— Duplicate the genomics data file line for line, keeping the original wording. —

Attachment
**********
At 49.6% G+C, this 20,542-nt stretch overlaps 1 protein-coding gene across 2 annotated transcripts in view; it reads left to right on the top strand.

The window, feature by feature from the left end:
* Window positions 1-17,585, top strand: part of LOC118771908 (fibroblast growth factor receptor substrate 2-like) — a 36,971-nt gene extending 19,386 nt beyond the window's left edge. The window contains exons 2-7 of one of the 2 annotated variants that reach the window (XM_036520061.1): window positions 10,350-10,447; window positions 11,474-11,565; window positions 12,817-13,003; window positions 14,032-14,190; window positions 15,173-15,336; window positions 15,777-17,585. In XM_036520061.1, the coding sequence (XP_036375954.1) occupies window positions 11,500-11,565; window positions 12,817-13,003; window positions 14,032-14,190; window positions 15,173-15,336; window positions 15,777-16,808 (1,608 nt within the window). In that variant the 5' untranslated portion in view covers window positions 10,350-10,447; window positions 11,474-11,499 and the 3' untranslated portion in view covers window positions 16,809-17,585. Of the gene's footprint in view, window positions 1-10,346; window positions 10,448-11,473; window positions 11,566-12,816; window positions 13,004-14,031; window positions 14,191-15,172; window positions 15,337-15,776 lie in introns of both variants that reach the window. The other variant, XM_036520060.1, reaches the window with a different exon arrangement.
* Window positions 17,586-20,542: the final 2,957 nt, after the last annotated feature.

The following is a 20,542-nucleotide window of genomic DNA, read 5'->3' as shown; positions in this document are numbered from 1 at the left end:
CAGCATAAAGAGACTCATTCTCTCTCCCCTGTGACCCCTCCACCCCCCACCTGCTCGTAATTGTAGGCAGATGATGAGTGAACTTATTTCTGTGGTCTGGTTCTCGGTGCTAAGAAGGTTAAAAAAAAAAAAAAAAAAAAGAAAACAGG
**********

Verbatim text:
At 49.6% G+C, this 20,542-nt stretch overlaps 1 protein-coding gene across 2 annotated transcripts in view; it reads left to right on the top strand.

The window, feature by feature from the left end:
* Window positions 1-17,585, top strand: part of LOC118771908 (fibroblast growth factor receptor substrate 2-like) — a 36,971-nt gene extending 19,386 nt beyond the window's left edge. The window contains exons 2-7 of one of the 2 annotated variants that reach the window (XM_036520061.1): window positions 10,350-10,447; window positions 11,474-11,565; window positions 12,817-13,003; window positions 14,032-14,190; window positions 15,173-15,336; window positions 15,777-17,585. In XM_036520061.1, the coding sequence (XP_036375954.1) occupies window positions 11,500-11,565; window positions 12,817-13,003; window positions 14,032-14,190; window positions 15,173-15,336; window positions 15,777-16,808 (1,608 nt within the window). In that variant the 5' untranslated portion in view covers window positions 10,350-10,447; window positions 11,474-11,499 and the 3' untranslated portion in view covers window positions 16,809-17,585. Of the gene's footprint in view, window positions 1-10,346; window positions 10,448-11,473; window positions 11,566-12,816; window positions 13,004-14,031; window positions 14,191-15,172; window positions 15,337-15,776 lie in introns of both variants that reach the window. The other variant, XM_036520060.1, reaches the window with a different exon arrangement.
* Window positions 17,586-20,542: the final 2,957 nt, after the last annotated feature.

The following is a 20,542-nucleotide window of genomic DNA, read 5'->3' as shown; positions in this document are numbered from 1 at the left end:
CAGCATAAAGAGACTCATTCTCTCTCCCCTGTGACCCCTCCACCCCCCACCTGCTCGTAATTGTAGGCAGATGATGAGTGAACTTATTTCTGTGGTCTGGTTCTCGGTGCTAAGAAGGTTAAAAAAAAAAAAAAAAAAAAGAAAACAGG